To prevent hard foreign bodies from damaging or destroying the device, the limiting wall of the filling shaft which extends approximately tangentially to the milling roller is mounted swingably towards the outside in the entrance region of the feed shaft. The limiting wall is preferably swingable outward against spring force.
The device according to the present invention is suitable for the comminuting of the most diverse objects, for instance sugar beets, corn, fruit, wood, rubber, bones, meat, plastic or the like. Thus it is also possible for instance, to remove sprues on cast articles of plastic, fibers or the like.
In another embodiment or modification a guide member for the object to be worked is arranged substantially radially to the milling roller. This guide member is preferably swingably mounted. With this embodiment of the device, the milling of the radii of workpieces of wood, plastic or the like is possible, the recess desired in each case being obtainable by swinging the guide member.
The invention is explained below with reference to various embodiments which are shown in the drawing, in which:
FIG. 1 is a perspective view of the device according to the present invention wherein the housing has been omitted from the drawing to enhance clarity;
FIG. 2 is a diagrammatic end view of the milling roller together with a part of a feed shaft;
FIG. 3 is similar to FIG. 2, and shows another embodiment having a swingable guide member;
FIG. 4 is an enlarged partial view of the end of the chain which is fastened with initial tension;
FIG. 5 is an enlarged partial view of the end of the chain which is clamped fast;
FIG. 6 is a cross sectional view through the chain, showing the groove guiding the chain;
FIG. 7 is similar to FIG. 6, and shown another embodiment having a differently developed groove;
FIG. 8 is a diagrammatic end view of a modified device according to the present invention;
FIG. 9 is an enlarged partial view of the entrance region of the filling shaft according to FIG. 8;
FIG. 10 is a front view of the partial region, seen in the direction of the arrow X in FIG. 9; and
FIG. 11 is a perspective view of a milling roller which is formed from two worms.
As shown in FIG. 1, a cylindrical milling roller 12 is fastened on a rotatably driven shaft 10 the direction of rotation of which is indicated by the arrow v. The shaft 10 is mounted between bearing blocks 14 which are fastened in a housing which is indicated in FIG. 8.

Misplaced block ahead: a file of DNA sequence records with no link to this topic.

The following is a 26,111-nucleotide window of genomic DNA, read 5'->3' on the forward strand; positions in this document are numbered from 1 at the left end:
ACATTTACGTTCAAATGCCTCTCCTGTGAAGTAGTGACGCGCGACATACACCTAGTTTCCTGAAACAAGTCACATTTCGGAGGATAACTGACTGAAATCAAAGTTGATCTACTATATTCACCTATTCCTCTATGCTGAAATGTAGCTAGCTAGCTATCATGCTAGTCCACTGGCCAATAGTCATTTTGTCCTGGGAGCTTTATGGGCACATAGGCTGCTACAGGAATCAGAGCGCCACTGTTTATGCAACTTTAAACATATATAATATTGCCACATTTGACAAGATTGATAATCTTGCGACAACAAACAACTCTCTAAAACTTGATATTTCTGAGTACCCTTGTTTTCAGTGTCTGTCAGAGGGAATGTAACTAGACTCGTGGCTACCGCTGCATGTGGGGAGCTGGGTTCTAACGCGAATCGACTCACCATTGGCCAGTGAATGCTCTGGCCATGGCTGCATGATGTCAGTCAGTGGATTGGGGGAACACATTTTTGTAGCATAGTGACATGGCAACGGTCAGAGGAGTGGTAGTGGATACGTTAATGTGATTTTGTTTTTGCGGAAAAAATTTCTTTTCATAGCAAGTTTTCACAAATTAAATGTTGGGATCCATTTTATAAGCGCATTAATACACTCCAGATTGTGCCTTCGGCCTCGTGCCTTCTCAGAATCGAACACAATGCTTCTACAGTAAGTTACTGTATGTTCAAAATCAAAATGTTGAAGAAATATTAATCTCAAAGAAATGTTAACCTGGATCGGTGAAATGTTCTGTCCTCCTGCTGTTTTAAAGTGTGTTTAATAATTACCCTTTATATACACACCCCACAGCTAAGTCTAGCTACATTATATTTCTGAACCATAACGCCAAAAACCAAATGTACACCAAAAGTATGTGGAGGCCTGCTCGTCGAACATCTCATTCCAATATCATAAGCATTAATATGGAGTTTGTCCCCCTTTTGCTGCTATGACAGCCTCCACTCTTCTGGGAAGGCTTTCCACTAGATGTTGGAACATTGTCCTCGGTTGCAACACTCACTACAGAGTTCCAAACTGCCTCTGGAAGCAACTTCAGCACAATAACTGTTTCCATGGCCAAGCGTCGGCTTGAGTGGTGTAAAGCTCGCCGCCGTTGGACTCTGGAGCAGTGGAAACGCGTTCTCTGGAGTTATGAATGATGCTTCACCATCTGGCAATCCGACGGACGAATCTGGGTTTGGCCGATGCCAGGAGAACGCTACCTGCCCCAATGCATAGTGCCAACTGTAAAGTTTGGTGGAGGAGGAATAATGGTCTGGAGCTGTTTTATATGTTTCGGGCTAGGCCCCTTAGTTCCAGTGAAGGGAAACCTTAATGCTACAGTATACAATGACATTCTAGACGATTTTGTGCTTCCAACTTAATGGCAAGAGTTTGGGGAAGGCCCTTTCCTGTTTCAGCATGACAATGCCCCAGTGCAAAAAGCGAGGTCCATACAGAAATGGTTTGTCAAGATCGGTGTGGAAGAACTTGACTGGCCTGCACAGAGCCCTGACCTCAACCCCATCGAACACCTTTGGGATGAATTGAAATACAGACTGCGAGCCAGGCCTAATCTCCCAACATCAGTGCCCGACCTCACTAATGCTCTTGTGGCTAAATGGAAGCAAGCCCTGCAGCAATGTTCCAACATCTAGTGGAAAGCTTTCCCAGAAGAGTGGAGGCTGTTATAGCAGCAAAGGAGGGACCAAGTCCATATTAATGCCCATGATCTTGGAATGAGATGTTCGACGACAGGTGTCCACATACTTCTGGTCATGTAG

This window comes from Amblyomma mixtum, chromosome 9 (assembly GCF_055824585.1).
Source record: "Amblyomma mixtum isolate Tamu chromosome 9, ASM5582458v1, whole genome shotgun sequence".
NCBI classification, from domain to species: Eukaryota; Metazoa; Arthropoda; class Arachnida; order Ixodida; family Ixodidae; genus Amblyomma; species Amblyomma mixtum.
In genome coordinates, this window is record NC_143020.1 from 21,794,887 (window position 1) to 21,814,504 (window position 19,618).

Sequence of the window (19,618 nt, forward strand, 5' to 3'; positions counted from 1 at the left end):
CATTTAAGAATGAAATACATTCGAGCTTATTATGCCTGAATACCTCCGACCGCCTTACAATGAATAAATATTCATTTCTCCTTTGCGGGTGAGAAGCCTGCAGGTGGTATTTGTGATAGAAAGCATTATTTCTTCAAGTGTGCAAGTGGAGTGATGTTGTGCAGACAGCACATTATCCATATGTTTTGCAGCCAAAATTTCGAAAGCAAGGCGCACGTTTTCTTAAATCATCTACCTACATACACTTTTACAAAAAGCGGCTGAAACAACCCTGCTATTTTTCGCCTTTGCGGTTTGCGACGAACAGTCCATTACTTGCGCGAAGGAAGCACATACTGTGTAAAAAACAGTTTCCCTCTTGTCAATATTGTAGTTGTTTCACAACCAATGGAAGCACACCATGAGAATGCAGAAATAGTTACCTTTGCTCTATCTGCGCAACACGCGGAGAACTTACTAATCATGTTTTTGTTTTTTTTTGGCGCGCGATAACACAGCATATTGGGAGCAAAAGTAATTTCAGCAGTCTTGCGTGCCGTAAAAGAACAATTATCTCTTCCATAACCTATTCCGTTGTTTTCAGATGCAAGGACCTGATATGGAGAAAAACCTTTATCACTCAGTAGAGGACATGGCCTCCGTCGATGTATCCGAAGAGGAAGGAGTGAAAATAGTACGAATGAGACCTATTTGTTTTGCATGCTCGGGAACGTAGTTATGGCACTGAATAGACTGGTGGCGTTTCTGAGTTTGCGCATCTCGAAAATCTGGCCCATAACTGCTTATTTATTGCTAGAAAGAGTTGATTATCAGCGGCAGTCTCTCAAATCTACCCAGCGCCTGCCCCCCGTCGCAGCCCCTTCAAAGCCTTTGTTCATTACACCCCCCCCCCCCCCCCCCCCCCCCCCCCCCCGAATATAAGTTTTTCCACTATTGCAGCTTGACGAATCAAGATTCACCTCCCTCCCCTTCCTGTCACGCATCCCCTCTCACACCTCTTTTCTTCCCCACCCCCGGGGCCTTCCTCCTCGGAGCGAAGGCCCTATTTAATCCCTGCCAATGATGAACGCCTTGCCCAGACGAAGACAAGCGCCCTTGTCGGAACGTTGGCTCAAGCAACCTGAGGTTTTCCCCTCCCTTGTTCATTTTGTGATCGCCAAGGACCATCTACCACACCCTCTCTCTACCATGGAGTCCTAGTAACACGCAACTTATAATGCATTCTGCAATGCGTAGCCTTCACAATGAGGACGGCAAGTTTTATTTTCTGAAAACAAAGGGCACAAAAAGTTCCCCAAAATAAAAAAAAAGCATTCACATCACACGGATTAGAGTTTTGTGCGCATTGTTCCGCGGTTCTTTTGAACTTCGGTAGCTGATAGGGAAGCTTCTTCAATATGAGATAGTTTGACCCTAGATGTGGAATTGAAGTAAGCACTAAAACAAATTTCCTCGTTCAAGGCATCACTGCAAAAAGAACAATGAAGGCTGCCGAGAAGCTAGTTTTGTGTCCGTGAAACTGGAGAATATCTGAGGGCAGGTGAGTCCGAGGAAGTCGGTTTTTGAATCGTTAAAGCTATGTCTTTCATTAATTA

In the cylindrical wall 16 of the milling roller 12 there is a helical groove 18 (shown in FIGS. 4, 6 and 7) which commences from a notch 20 on one face end 22 of the milling roller 12 and terminates at a notch 24 at the opposite face end of the milling roller 12.
The cutting tools of the device are cutting teeth 26 (shown in FIG. 4) which are provided on chain links 28 of a chain 30, (also shown in FIG. 4) for instance, a commercial chain saw chain. As shown in FIGS. 4 to 7, the cutting teeth 26 protrude from the upper end of the chain links 28 and extend approximately in horizontal direction. In front of each cutting tooth 28, as seen in the direction of rotation v, a finger 32 is provided on the chain link 28, the finger lying somewhat lower than the cutting tooth 26, thereby determining the depth of penetration of the cutting tooth into the material to be worked. Connecting links 36 are articulated to each chain link 38 via pins 34 (shown in FIGS. 6 and 7) on both sides, a foot 38 protruding downward from each connecting link. Every two connecting links 36 are connected together by double links 40 articulated at both ends as shown in FIG. 4.
As shown in FIGS. 4 to 6, the chain 30 is guided in the groove 18 so that the feet 38, of the connecting links 36, facing the roller axis engage into the groove 18 while the double links 40 lie on the outer periphery of the wall 16 of the milling roller 12.
In the embodiment indicated in FIG. 7 the groove 18 is developed deeper in the wall 16 of the milling roller 12 so that the cutting teeth 26 are at a smaller distance from the outer periphery of the milling roller 12. In this embodiment, the double links 40 lie on a shoulder 42 which is provided in the wall 16 of the milling roller 12 on both sides of the groove 18.
FIG. 4, shows, in larger view, the notch 20 at the face end of the milling roller 12 which is to the left in FIG. 1. In the region of this notch 20 the rear end of the chain 30, as seen in the direction of rotation v, is attached with initial tension to the face end 22 of the milling roller 12. A spring assembly 44 is arranged between a fixed clamping point 46 on the face end of the milling roller 12 and an adjustable tensioning member 48.